The use of an alphanumeric pager with PressureMAP and his quick reaction enabled Kevin to not only find the leak, but catch the contractors who otherwise might not have reported the damage imagine that!) This type of response would have been impossible with any other type of pressurization monitor.

Dryer Failures
In the Simonds exchange in St. John, there are two B-meter panels that are being monitored by High Resolution Dual Transducers wired to a 289H LSS. Recently, PressureMAP again proved its worth by providing early warning of an office air dryer failure. PressureMAP sent an alarm to Norm Munro's pager indicating that there was a zero flow condition at one of the office panels. Norm and Jim responded to the alarm, checked the panel and ended up replacing the compressor. (Jim says that this type of message indicates dryer trouble and alerts them to bring a compressor with them to the CO, which they did.)

More recently, NBTel was able to avoid loosing another small office because the office was equipped with a Dial-a-Ducer that reported B-meter panel pressure and flow readings to PressureMAP. When the Bayside office's air dryer failed, Jim received a page and responded immediately. The technicians in this office appeared to have corrected the problem, but Jim was paged with a new alarm by PressureMAP a day later. This second alarm convinced everyone that the office air dryer did, in fact, need replacement. It also proved the value of the software in being able to regenerate valid alarms quickly.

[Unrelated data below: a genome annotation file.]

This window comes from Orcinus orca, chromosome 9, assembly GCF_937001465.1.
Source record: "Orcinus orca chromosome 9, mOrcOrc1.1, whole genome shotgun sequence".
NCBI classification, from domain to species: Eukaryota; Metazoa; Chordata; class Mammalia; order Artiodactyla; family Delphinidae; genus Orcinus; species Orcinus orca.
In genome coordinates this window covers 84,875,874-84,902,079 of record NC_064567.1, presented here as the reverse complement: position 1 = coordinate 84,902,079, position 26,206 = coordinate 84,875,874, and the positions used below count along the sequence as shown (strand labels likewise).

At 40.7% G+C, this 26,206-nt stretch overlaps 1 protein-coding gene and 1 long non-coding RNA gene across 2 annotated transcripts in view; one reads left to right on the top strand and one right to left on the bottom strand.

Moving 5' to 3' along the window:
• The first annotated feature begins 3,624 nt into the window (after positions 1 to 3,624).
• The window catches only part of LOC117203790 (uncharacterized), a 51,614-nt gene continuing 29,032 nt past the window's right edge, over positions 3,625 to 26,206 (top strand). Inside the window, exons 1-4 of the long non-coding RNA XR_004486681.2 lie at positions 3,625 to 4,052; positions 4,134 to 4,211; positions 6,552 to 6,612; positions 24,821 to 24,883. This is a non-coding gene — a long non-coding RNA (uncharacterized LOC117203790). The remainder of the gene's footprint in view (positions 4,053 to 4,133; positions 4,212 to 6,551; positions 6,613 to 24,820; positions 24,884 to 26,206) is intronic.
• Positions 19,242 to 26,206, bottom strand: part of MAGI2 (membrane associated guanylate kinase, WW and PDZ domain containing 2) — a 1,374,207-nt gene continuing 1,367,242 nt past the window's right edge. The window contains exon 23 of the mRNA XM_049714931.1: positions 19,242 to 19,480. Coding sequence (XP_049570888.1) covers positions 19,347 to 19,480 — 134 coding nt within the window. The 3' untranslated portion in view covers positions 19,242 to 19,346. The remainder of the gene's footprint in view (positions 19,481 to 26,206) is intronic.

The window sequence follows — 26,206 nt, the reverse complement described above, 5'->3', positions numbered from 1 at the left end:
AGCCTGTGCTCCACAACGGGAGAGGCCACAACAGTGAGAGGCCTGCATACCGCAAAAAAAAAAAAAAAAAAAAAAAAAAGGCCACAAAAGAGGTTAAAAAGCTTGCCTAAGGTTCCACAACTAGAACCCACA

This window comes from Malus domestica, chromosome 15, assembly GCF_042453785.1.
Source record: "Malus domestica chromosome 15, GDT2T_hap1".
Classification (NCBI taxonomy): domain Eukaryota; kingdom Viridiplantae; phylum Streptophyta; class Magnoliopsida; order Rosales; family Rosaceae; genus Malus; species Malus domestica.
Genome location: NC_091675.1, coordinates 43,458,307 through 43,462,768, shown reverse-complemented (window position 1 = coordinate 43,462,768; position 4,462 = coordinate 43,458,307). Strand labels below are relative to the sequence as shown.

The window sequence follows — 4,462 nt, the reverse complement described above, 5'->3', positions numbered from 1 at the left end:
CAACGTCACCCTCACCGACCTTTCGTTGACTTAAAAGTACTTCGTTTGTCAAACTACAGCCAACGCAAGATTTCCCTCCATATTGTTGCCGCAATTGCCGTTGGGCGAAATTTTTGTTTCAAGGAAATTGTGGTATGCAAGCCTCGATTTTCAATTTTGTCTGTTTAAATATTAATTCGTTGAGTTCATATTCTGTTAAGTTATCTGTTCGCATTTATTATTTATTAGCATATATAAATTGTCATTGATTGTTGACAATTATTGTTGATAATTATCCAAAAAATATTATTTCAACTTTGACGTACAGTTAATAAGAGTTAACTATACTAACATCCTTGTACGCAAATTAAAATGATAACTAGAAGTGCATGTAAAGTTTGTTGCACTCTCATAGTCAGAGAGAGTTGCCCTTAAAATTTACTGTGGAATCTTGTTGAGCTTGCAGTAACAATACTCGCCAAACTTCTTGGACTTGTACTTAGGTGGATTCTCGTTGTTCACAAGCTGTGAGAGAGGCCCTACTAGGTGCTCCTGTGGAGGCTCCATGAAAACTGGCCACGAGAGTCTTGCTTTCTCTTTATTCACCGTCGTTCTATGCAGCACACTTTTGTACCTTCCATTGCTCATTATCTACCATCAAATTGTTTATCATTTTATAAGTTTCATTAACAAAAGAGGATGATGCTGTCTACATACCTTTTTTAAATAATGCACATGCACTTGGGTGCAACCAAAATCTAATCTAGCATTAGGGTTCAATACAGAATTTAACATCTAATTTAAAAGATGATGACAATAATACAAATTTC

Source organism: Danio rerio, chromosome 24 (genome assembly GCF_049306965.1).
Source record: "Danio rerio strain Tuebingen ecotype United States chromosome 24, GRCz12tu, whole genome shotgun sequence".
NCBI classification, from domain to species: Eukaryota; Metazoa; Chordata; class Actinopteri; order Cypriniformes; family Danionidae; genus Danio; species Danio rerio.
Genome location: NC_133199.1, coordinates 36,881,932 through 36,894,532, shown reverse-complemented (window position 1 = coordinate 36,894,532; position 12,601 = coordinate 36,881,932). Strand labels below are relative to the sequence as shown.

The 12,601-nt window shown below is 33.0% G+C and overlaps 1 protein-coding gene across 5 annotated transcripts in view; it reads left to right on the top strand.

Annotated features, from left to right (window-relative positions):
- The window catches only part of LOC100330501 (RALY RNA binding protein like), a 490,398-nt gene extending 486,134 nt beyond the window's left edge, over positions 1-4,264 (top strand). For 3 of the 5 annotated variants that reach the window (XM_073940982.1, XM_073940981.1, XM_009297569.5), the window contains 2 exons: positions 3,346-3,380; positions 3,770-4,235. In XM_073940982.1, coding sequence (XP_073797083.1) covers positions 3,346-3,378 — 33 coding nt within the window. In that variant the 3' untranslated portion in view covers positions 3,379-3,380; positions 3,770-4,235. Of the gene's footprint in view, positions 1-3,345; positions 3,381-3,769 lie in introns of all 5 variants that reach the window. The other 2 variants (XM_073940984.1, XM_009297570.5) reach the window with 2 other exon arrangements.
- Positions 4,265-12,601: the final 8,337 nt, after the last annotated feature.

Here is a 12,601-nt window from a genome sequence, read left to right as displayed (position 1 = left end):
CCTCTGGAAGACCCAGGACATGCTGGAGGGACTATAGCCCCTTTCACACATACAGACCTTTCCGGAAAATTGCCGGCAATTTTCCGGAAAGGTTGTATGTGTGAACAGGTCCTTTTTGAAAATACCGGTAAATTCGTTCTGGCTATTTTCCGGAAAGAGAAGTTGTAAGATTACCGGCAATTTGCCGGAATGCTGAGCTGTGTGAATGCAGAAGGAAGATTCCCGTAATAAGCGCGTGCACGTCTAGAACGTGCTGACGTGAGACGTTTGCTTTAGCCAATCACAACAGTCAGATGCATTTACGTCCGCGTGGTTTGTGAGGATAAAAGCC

Richard's Turn
Richard also has a few stories on how PressureMAP has given him a jump on trouble. One of the more interesting ones was the time in the Moncton CO when PressureMAP sent multiple alarms to Richard's pager indicating a drop in source pipe pressure. When he checked it out, he found that the main dryer had failed—but not enough to cause the contactor monitoring the dryer to go into alarm. The backup dryer, which was set at a lower output pressure, was doing all the work. However, PressureMAP alarmed for a lower output pressure to the panels, and alerted Richard of a problem before the back-up dryer burned up.

Note: PressureMAP will send an alarm if the source pipe pressure drops 1.0 PSI in under 24 hours.

A Favorable Report
With PressureMAP calling their pagers, the versatile cable maintenance technicians in New Brunswick are able to respond to alarms quickly enough to make a difference. Knowing that NBTel has a vigilant pressure monitoring system also helps to keep contractors honest. It's more important than ever to keep their duct structure in good shape because NBTel is placing a lot of fiber and coax cable these days.